Everything from concrete crushing to androids to lip balm has a place at the 94th annual Engineering Open House, which is Friday and Saturday on the University of Illinois campus — which features plenty of other events to attract visitors this weekend.
More than 250 free exhibits make up the Engineering Open House, which also welcomes future engineering students to the UI.
The open house runs from 9 a.m. to 4 p.m. Friday and 9 a.m. to 3 p.m. Saturday.
Parking is free in Lot E-14, west of the State Farm Center, and shuttles will run to the exhibit buildings as well as to ExplorACES.
A visitor's guide for the Engineering Open House is at eoh.ec.illinois.edu/attractions/2014-visitors-guide/.
Doug Podgorny, director of the event, has some suggestions for child and grown-up visitors alike.
Kids will be able to make their own lip balm by mixing Vaseline, Kool-Aid and glitter, and they can enjoy dipping dots created by putting melted ice cream in liquid nitrogen.
The Thermal Imaging Camera Photo Booth offers an unusual way to take photos. Also, using markers powered by direct current motors, kids will be able to create drawings. They can also make jewelry on recycled plastic that will be melted in the oven.
For the Engineering Buffet, a sampling of smaller, interactive projects from a variety of disciplines, "most of the projects are affordable and can be easily replicated and improved upon at home," Podgorny said.
Engineering students from around the country travel to Engineering Open House to participate in the Jerry Sanders Creative Design Competition.
The student-run robotics competition lasts two days. This year's competition is inspired by the movie "Tron."
And for the sports fans: With March Madness coming, BracketOdds, a Web-based tool, can help bracketologists make their choices based on statistical analysis of the past performances of seeds.
The agriculural, food and consumer exhibits run from 9 a.m. to 3 p.m. Friday and 9 a.m. to 2 p.m. Saturday. The ACES Library is the central hub. Among the displays:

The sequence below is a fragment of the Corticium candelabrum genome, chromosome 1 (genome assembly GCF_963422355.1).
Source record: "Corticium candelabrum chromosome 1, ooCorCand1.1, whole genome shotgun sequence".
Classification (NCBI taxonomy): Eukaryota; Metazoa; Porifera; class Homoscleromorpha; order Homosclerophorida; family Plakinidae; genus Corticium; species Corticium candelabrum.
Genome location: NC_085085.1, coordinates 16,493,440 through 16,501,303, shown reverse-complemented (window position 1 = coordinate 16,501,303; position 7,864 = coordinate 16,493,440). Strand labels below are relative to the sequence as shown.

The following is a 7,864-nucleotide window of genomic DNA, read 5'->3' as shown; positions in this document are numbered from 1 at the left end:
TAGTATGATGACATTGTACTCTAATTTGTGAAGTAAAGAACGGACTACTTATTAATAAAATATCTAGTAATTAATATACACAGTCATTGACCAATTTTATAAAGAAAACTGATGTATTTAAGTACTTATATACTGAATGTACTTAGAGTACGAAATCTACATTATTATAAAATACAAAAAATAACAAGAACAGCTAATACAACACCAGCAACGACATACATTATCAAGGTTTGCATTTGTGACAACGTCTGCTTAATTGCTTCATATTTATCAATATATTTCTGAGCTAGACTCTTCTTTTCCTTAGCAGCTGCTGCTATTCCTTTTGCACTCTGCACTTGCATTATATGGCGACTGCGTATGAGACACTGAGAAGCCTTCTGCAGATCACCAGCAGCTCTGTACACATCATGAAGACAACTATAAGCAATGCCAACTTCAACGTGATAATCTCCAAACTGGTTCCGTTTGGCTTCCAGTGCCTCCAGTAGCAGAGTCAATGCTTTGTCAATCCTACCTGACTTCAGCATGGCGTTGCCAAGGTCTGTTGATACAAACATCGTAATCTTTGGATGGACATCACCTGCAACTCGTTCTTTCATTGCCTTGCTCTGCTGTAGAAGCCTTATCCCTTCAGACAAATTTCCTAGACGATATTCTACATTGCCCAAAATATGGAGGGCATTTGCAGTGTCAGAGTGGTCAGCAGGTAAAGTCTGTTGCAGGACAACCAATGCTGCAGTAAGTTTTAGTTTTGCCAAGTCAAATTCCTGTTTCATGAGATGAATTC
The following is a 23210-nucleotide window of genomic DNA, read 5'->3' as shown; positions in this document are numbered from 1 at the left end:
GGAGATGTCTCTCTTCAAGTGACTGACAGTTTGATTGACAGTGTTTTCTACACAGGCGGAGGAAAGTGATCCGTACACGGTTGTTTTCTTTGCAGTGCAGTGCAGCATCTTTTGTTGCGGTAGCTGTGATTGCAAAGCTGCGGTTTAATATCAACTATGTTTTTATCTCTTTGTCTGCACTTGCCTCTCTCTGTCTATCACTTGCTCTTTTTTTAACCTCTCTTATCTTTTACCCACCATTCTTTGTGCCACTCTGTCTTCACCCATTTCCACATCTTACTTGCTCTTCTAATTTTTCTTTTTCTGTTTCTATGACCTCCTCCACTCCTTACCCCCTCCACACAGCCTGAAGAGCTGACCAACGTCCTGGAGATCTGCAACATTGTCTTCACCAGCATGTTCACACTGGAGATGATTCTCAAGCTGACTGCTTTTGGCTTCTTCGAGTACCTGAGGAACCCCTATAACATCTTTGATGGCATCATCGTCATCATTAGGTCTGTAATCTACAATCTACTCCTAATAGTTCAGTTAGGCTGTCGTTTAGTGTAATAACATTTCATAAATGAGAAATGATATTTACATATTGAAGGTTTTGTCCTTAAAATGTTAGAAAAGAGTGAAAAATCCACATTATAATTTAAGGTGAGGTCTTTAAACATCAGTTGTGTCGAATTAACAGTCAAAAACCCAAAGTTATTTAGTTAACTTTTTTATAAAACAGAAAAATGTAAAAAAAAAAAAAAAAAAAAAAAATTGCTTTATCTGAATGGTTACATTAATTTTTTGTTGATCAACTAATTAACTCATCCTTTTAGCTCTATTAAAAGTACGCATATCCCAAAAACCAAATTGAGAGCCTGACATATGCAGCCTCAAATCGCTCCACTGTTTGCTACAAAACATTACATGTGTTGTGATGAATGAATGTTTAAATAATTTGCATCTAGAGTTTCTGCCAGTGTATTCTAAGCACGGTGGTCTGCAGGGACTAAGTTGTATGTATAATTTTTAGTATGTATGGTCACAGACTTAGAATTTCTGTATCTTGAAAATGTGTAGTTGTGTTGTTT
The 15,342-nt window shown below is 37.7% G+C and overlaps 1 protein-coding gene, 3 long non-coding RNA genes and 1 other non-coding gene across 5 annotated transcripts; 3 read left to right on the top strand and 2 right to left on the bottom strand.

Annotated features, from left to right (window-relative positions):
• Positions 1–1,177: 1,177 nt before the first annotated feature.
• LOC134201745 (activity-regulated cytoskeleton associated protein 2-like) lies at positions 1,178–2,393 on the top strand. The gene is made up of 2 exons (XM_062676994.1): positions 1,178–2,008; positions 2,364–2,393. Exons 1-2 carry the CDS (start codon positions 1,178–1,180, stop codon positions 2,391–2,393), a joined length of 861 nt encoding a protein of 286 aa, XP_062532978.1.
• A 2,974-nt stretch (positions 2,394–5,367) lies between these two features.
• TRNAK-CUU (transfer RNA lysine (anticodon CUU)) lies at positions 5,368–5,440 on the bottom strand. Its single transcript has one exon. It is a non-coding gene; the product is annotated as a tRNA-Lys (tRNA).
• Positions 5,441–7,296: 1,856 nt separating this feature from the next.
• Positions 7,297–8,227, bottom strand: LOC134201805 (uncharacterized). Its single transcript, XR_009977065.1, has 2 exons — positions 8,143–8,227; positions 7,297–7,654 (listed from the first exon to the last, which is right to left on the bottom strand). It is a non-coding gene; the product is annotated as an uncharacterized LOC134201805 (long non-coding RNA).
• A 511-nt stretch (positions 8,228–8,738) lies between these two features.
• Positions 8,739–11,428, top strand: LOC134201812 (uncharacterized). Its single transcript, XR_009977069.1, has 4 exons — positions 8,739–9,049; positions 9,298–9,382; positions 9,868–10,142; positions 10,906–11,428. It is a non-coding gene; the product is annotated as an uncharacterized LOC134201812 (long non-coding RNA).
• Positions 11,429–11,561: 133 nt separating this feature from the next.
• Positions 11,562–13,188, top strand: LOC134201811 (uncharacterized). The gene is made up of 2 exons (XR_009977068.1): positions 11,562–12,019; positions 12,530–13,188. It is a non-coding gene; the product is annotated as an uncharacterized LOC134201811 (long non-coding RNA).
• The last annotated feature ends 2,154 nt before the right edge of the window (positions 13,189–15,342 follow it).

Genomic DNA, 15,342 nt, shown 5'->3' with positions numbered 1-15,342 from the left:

Air cannons are used throughout agriculture, and for general safety testing. A piston mechanism will allow reproducible acceleration of a test object.
Learn about production of biomass energy, a fuel that will be increasingly popular in the future.
The Illini Pullers, a student organization, builds and markets a new tractor every year. Past tractors will be on display.
"So you want to be a futures trader" is the topic of a mini-class.
"What's the big to-do about zoo animal poo?" will discuss the use of zoo animal fecal samples as a diagnostic tool.
More attractively, "The Cocoa Bean: Chocolate's Dark Past" is another mini-class.
Complete information is at exploraces.org/exhibits, and free parking will be available on Friday in Lot E-14; the shuttle buses will transport attendees to Mumford Hall as well as to the Engineering Open House.
On Saturday, visitors can park anywhere.
A free, self-guided Blue Waters Supercomputer Tour runs from 9 a.m. to 3 p.m. Saturday at the National Petascale Computing Facility, 1725 S. Oak St., C.
Blue Waters, one of the fastest supercomputers in the world, is able to perform quadrillions of calculations per second.
Free parking is available across the street in Lot E-14; from there, you can also board the free shuttle buses for the open houses.